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The damning testimonies



MASERU – TEN soldiers are expected to testify during the Court Martial of three soldiers who are accused of plotting mutiny against Lieutenant General Khoantle Motšomotšo. Their damning testimonies will reveal how the deadly plot that saw Lt Gen Motšomotšo was hatched and executed.
The evidence is also expected to reveal what happened in and around his office at the time when he was assassinated.
The government says Lt Gen Motšomotšo was gunned down in his office at Ratjomose Barracks by Brigadier Bulane Sechele who was accompanied by Colonel Tefo Hashatsi. Both Sechele and Hashatsi were shot dead by Lt Gen Motšomotšo’s bodyguards during a shoot-out.

Below are summaries of their statements:

Number 11086 CDO Lance Corporal Mohono

On September 5, 2017 Brigadier Sechele, Colonel Hashatsi and Major Ramoepane arrived at the Command Block where they went to a boardroom and waited as the Commander had a visitor.
After a few minutes the Brigadier and Colonel came from the boardroom in a hurry to the Commander’s office. Before they entered the Commander’s office, Sergeant Seitlheko warned them about the presence of a visitor in the office.
Brig. Sechele replied saying the Commander had called them to come to his office. In his holster there was no weapon. Col Hashatsi had no weapon too. They were allowed in.
Sergeant Seitlheko went to Lieutenant Colonel Ndleleni’s office with surprise. Then Lt. Col. Ndleleni stood up and went to the Commander’s office. I remained (suspicious) when I noticed that movement to the Commander’s office.
I decided to observe this movement from the CCTV room. I heard gun shots from the office and took the position facing the Commander’s office door to see what would appear from that door.
Lt. Col. Ndleleni appeared from the main door shouting: “It is Sechele!” I warned him to move away so I could engage them. But the Brigadier and the Colonel ran out of the office followed by ’M’e Palesa Mahamo who fell on the ground when I was firing at the two.


Number 9432 Sergeant Hashe

On September 5, 2017 I arrived at the military intelligence office at around 6.30am and collected daily reports as usual. At 8.30am I called Major Ramoepane on his mobile phone. He was at Ratjomose. The call was a follow-up on my application for a firearm licence at the police headquarters.
Major Ramoepane tasked me to find out about the three Special Forces soldiers who were to report to the police on that day even though they had been released by the LDF command. The task was to identify the police station they were to report to.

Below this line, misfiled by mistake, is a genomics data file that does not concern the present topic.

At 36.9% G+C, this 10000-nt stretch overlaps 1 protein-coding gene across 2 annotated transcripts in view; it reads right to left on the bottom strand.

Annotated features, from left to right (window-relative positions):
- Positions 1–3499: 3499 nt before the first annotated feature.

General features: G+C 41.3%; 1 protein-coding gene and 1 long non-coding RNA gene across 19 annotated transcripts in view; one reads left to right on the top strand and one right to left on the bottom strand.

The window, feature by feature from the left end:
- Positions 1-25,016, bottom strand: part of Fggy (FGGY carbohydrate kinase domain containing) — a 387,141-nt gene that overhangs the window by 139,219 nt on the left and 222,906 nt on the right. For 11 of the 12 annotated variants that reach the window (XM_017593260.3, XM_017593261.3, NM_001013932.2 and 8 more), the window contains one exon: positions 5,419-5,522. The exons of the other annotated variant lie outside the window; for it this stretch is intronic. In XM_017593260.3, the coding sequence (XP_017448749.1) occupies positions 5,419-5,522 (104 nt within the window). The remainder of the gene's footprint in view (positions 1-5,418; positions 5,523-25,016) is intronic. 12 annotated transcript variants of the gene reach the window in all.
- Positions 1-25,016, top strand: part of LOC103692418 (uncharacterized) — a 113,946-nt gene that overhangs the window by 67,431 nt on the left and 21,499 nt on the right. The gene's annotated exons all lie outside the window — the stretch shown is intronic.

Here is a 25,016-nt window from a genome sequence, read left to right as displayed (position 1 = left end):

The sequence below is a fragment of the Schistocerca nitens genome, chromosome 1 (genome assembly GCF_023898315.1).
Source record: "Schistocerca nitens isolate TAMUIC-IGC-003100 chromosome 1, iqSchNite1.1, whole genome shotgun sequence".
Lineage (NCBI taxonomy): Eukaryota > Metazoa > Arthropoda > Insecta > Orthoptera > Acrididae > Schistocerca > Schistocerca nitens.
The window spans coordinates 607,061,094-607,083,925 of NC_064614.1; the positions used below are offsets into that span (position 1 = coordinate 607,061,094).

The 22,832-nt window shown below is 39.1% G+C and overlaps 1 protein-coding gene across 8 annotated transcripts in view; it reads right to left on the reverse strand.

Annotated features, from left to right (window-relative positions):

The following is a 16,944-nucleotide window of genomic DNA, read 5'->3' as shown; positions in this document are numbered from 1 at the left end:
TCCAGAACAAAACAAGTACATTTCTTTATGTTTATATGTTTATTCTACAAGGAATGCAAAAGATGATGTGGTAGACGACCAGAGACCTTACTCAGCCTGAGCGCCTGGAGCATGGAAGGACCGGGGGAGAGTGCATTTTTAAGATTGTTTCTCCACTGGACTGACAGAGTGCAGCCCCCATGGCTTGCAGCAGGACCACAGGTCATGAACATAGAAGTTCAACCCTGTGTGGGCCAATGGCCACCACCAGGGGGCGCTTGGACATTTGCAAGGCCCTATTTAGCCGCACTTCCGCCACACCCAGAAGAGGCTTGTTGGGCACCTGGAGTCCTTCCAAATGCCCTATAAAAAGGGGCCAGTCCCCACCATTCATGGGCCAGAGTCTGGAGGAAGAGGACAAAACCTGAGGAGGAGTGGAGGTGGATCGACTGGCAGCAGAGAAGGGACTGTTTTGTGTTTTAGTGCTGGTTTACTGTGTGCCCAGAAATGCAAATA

On my way from the police headquarters Lance Corporal Molupe phoned me from the military intelligence office saying the commander had been killed by Brig Sechele and Col Hashatsi.
Upon arrival at the office, I called Major Ramoepane, to whom I report directly, but he dropped my call without answering. After some 40 minutes he called back saying he was at Makoanyane Military Hospital and that he was not feeling well.
He told me he had received a call from Brig. Sechele in the morning giving him an order to go to the Command Block. He said upon arrival at the Command Block he asked the bodyguards about Brig. Sechele’s whereabouts but he immediately phoned him saying he had seen him and he was coming to him.
Major Ramoepane said Brigadier Sechele told him that he was going to confront the commander about the three soldiers who were to be taken to the police.

Number 9595 Major Linale

On September 9, 2017 I was assigned to arrest Number 11283 Captain Nyakane in connection with his actions on September 5, 2017 that made him a suspect in the assassination of Lieutenant General Khoantle Motšomotšo.
I took section from the standby platoon at Makoanyane Barracks and arrested him at the offices of the Military Intelligence. He took us to his white Corolla. We searched it and found a 245.RM.62911 9mm pistol, 13x9mm rounds on magazine+20 loose 9mm rounds=33 rounds, 02x9mm pistol magazine, 03x cell phones, MP5, S/N0 – 28860 with 132 rounds on magazine, 06XMP5 rifle magazine, Testo Tribulus (tablets), a bottle of water, 01x silencer, scuff, energizer torch, 02x hand grenades (M32), torch, 03x sunglasses, balaclava and 02x bandages.

Number 82249 Private Ratšiu

On September 4, 2017 Lieutenant Jane called me saying I should report myself at the Deputy Commander’s office on the following day. He said I would find Corporal Sebolai who would take us to the Deputy Commander’s office.
I called Private Matsoso asking him if he had received a similar message. At around 6pm Corporal Sebolai called me saying our officers wanted to meet us. Corporal Sebolai said Private Matsoso and me would find him waiting for us near Makoanyane Primary School.
I arrived before Private Matsoso. When he finally arrived Corporal Sebolai made a phone call reporting that we had arrived.